Turkish Journal of Zoology




The Royal Society for the Conservation of Nature officially proposed the creation of the Rum Wildlife Reserve, in the extreme south of Jordan, in 1979. We present the first review of the birds of the proposed reserve and its environs, drawing upon published and unpublished records as well as a short field survey from June, 1996. A total of 142 species have been recorded, of which at least 34 species actually breed and another 14 probably do so. Most breeding species are (a) Saharo-Arabian desertic species, or (b) non-desertic species which have colonised the area due to the advent of irrigated agriculture since the 1970s. The area is rich in breeding birds of prey, and this is the main ornithological justification for the proposed reserve. Major potential threats to these raptors, unconfirmed as yet, include intensive pesticide use on irrigated farms, the poisoning of scavenging species, and human disturbance at nest sites. If proven to be operating, these threats should be addressed by the competent management authorities.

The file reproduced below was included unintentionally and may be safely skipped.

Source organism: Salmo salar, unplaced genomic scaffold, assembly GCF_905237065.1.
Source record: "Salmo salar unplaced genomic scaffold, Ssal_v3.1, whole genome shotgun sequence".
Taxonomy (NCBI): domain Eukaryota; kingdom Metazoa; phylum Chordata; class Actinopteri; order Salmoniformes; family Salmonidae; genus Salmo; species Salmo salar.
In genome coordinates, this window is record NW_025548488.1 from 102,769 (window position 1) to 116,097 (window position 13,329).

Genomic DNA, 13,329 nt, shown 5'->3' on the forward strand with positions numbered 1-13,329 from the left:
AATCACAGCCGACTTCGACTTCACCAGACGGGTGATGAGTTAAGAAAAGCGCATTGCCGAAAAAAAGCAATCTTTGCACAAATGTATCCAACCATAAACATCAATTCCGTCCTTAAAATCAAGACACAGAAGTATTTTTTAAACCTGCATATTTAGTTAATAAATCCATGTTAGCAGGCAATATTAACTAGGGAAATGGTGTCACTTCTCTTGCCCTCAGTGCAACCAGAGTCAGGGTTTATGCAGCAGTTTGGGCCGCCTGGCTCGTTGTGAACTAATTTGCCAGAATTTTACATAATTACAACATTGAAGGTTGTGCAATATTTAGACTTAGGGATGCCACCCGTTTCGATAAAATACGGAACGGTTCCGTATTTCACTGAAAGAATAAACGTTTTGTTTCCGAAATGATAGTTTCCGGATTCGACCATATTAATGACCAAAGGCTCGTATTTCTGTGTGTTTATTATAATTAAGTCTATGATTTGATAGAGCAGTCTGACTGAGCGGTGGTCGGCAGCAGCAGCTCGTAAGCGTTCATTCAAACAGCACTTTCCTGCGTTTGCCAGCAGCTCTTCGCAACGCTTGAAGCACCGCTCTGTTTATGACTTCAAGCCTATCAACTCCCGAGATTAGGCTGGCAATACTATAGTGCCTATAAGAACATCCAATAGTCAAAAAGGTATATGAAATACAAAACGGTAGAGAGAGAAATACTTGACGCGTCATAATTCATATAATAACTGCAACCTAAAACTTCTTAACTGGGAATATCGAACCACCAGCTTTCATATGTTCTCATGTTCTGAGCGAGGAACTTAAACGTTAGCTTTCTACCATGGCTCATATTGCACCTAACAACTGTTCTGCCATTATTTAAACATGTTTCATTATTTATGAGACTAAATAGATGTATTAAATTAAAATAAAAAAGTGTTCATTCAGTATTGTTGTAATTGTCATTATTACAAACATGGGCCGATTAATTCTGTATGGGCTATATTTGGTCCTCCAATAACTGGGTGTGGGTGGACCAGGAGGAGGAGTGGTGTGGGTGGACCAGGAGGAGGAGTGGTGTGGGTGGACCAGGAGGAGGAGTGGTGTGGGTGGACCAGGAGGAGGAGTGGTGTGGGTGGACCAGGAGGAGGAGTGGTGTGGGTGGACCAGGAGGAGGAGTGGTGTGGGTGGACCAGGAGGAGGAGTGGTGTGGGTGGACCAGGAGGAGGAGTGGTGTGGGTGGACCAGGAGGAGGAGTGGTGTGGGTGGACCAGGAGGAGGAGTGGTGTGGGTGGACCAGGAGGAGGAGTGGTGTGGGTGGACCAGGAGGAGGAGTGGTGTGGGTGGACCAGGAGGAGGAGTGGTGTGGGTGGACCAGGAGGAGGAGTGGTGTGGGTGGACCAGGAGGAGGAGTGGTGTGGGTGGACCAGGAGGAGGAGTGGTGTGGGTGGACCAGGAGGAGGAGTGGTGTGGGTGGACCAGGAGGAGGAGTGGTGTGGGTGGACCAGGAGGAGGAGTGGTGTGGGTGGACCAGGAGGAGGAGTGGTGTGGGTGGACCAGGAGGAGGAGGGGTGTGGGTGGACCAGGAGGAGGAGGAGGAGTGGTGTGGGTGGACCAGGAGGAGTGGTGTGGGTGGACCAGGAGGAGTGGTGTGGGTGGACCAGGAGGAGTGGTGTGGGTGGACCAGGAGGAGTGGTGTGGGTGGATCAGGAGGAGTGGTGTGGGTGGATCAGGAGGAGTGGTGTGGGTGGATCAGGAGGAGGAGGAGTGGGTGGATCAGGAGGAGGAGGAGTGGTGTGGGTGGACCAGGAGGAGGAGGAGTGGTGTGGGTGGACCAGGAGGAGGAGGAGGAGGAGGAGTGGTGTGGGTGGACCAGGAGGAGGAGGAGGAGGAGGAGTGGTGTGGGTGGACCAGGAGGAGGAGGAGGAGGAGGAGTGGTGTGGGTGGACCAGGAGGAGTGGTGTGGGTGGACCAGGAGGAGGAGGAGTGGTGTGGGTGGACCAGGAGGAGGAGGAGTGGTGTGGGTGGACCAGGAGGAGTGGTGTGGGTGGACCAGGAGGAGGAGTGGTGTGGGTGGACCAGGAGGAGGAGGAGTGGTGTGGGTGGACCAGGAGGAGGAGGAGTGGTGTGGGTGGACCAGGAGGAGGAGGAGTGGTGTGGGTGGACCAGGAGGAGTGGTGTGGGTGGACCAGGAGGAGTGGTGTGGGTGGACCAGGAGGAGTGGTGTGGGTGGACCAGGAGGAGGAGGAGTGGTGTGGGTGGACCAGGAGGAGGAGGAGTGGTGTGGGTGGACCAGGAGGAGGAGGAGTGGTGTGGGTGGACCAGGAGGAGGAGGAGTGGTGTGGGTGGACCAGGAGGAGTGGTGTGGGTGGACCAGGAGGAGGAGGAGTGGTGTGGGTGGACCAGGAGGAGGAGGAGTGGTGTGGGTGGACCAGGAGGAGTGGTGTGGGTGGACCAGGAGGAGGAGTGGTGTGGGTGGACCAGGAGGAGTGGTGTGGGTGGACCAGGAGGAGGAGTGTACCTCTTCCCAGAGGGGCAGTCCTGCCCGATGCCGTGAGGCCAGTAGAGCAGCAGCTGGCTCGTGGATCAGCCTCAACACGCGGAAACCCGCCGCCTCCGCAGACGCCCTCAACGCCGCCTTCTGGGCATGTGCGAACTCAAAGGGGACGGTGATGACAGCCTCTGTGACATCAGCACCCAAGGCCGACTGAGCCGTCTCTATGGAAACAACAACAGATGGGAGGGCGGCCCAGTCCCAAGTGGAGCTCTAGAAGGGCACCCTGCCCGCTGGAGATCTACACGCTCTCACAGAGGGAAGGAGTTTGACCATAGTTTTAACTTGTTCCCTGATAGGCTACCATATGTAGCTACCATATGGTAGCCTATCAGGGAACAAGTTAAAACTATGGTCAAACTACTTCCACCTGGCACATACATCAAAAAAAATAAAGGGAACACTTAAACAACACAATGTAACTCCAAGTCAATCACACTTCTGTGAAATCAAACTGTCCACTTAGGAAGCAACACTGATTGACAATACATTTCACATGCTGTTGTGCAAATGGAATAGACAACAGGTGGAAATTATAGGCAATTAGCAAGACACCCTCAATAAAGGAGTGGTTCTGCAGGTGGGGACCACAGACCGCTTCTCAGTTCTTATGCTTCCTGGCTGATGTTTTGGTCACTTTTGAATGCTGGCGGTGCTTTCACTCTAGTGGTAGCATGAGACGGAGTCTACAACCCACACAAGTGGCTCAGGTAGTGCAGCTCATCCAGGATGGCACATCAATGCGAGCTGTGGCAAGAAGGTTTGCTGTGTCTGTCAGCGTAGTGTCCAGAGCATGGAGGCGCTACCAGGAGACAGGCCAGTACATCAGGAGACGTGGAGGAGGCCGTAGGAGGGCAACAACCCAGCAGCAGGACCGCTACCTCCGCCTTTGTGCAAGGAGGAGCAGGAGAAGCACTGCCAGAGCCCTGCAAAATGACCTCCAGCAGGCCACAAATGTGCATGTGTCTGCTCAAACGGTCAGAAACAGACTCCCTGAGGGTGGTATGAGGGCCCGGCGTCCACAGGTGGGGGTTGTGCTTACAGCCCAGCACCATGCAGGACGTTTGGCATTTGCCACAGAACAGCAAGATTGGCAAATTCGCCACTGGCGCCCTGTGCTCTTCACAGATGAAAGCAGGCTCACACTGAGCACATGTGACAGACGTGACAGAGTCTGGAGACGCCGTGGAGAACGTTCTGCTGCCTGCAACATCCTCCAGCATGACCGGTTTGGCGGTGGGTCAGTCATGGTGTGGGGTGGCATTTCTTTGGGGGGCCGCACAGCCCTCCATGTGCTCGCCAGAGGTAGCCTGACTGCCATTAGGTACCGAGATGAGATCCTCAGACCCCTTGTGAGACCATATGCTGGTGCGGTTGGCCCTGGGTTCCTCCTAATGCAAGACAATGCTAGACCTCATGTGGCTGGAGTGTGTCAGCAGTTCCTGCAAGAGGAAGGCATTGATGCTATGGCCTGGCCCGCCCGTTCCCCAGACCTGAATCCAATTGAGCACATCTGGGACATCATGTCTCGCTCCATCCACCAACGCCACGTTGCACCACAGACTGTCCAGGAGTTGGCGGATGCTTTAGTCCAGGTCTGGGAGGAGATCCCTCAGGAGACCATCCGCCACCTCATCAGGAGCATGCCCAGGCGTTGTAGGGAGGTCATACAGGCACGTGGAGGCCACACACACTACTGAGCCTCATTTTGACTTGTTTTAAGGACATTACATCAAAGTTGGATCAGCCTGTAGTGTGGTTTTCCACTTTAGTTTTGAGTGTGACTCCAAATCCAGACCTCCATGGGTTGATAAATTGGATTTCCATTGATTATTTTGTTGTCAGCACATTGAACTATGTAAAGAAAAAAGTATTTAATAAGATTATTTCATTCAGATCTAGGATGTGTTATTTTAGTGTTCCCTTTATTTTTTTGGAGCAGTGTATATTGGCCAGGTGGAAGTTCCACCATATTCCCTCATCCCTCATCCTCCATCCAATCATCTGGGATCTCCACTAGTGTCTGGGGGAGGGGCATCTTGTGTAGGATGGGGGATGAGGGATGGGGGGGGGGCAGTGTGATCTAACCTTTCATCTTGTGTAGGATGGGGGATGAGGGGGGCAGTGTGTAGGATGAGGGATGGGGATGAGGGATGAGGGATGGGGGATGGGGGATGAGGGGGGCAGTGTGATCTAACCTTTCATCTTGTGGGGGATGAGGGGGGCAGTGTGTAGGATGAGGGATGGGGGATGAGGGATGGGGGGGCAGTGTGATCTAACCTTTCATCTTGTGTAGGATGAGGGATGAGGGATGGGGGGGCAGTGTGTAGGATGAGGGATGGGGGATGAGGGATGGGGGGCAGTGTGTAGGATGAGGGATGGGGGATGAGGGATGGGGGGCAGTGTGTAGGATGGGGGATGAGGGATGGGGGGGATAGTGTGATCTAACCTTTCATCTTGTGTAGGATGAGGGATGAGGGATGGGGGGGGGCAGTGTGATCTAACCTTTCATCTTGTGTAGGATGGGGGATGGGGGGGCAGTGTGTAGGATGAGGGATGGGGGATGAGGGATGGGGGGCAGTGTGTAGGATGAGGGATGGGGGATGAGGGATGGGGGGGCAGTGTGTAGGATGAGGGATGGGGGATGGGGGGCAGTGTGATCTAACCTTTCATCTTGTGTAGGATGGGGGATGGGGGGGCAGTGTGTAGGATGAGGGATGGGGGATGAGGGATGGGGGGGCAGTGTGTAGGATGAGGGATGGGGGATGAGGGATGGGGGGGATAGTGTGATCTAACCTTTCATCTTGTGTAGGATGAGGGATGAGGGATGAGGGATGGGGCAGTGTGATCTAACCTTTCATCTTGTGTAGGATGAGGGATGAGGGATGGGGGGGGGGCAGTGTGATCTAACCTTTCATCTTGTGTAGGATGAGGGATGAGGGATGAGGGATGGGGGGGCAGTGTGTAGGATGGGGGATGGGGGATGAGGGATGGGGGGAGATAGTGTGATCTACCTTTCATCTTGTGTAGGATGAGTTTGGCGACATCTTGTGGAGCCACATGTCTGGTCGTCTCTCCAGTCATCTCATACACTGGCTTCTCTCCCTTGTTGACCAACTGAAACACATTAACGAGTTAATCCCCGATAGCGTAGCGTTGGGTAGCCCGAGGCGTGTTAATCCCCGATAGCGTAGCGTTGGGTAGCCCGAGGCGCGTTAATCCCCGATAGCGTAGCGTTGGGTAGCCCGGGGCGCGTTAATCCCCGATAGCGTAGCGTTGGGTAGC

Avifauna, wildlife, reserve, conservation, Rum, Jordan

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